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Posted 25 July 2009 - 12:48 AM

Well, of course I had my doubts as I've never even heard of this ludicrous technology and the fact that
Gene Siskel passed away some time ago. But ridiculous things are being announced all the time, like shooting
major features with still cameras.....

Quite an elaborate "joke" to write and post on one's website. Some people just
have too much time on their hands...

But seriously, I've heard similar criticisms of major motion pictures regarding
framing, acting and so forth by layman film reviewers, 'scholars' and so forth.

Like Coppola said 'Everyone on a movie set thinks they can make the movie better than the director'.
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#12 A. Whitehouse

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Posted 25 July 2009 - 01:04 AM

http://www.engadgeth...ces-for-transf/

It may be a joke but your average layman is still in the dark about formats. Read the newspost above and then read some of the comments below if you want to get really depressed about the attitude of your general consumer.
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#13 A. Whitehouse

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Posted 25 July 2009 - 01:12 AM

Sorry I tried to edit but was to slow. I didnt mean to say you were the layman. Im as disgusted by the idea of reframing classic films as anyone else.
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#14 Thomas James

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Posted 25 July 2009 - 01:28 PM

Lately I have been butchering my widescreen films by zooming in which effectively converts them to 16 x 9 so that my entire screen is filled up and I do not lose resolution.
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#15 Chris Keth

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Posted 25 July 2009 - 03:14 PM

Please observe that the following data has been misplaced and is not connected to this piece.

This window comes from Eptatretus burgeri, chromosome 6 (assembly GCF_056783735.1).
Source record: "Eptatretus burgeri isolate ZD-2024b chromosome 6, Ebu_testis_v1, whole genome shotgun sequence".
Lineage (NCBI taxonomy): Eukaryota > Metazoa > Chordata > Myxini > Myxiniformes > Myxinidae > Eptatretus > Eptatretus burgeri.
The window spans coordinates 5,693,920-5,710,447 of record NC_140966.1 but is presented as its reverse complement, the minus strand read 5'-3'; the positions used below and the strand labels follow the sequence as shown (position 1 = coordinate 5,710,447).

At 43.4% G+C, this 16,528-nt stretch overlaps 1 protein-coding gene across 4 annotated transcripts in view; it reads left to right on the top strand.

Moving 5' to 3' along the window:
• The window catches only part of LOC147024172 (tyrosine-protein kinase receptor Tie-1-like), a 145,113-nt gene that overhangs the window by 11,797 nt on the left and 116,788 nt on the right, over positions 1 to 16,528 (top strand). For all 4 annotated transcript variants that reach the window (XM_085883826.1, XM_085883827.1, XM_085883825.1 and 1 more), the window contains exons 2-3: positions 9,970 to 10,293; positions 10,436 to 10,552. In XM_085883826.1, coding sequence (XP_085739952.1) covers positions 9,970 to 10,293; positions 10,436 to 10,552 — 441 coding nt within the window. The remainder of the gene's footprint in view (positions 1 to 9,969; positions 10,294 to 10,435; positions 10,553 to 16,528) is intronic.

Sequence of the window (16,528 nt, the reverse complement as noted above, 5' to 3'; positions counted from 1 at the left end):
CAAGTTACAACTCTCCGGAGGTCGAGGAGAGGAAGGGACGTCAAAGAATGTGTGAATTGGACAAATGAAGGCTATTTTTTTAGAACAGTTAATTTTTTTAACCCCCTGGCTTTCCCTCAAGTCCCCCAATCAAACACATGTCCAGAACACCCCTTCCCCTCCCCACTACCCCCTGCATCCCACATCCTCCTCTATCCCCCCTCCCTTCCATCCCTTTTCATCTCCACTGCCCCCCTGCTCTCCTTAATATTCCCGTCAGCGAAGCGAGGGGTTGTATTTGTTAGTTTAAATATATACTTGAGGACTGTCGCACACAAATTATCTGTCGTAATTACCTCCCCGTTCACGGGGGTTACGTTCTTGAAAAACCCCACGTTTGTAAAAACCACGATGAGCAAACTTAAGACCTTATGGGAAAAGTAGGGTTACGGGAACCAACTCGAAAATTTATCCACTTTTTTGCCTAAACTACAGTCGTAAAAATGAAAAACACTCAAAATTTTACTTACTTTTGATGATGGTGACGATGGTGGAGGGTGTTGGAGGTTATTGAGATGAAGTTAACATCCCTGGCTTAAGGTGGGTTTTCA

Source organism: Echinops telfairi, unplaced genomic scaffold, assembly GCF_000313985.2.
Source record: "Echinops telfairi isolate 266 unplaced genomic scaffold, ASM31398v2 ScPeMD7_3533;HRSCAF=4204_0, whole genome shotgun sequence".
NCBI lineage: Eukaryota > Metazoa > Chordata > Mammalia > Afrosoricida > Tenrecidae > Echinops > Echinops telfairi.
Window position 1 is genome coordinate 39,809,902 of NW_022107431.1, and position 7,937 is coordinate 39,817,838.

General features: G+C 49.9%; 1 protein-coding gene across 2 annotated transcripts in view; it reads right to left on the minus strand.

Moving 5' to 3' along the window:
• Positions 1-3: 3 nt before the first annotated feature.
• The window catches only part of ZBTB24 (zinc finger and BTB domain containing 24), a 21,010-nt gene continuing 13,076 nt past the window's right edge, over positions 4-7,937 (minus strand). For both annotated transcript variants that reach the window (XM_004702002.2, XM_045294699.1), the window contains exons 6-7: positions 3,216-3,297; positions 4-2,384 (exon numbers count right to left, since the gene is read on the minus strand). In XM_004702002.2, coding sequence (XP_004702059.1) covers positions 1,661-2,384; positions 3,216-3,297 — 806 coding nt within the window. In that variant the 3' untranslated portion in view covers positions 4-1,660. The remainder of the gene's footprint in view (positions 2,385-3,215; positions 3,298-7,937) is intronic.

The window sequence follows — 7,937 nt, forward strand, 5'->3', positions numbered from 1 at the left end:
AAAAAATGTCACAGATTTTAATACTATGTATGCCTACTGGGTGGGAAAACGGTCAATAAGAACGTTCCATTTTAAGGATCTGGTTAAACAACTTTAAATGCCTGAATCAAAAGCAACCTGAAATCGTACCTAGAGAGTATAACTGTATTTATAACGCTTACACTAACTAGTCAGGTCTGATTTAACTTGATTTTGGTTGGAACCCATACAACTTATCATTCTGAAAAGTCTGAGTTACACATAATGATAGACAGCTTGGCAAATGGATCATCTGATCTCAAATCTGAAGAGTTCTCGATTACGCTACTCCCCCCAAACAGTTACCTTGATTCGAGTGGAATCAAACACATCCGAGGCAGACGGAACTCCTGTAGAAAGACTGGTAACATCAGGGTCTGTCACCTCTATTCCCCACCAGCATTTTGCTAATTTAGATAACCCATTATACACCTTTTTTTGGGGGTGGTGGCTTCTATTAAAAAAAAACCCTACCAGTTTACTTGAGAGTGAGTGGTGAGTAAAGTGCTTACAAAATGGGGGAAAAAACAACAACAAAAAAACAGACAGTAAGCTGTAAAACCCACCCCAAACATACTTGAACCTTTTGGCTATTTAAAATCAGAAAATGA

Lately I have been butchering my widescreen films by zooming in which effectively converts them to 16 x 9 so that my entire screen is filled up and I do not lose resolution.


As an operator, doesn't it kind of nag at you to be ignoring all the hard work that the DPs and operators of those films put into the composition?
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#16 Saul Rodgar

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Posted 25 July 2009 - 04:03 PM

Welcome to the era of armchair DP'ing . . . Quite literally.

Edited by Saul Rodgar, 25 July 2009 - 04:05 PM.

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#17 Dominic Case

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Posted 26 July 2009 - 06:56 PM

Lawrence of Arabia and Ben Hur suffer from poor compositions and need re-framing.

This page has been around for about ten years! Yes, it's a joke.

When I first saw it, I forwarded the link to a cinematographer's forum (it was before this one existed I think) and also to a telecine forum. In general, cinematographers either got the joke, or reacted in horror. Most of the telecine folk rushed to ask where they could get the technology. OMG! :o

The worrying news is that exactly this process is now genuinely available - at least for still images. Look at this.
http://www.seamcarving.com/
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#18 boy yniguez

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Posted 10 August 2009 - 03:07 AM

This page has been around for about ten years! Yes, it's a joke.

When I first saw it, I forwarded the link to a cinematographer's forum (it was before this one existed I think) and also to a telecine forum. In general, cinematographers either got the joke, or reacted in horror. Most of the telecine folk rushed to ask where they could get the technology. OMG! :o

The worrying news is that exactly this process is now genuinely available - at least for still images. Look at this.
http://www.seamcarving.com/

even time magazine was guilty of this when they had to feature the pyramids of egypt on their cover some years ago. they couldn't fit the two pyramids in a vertical compostion so they they just moved them closer to each other digitally. is it any wonder photographs are no longer usable as evidence in court?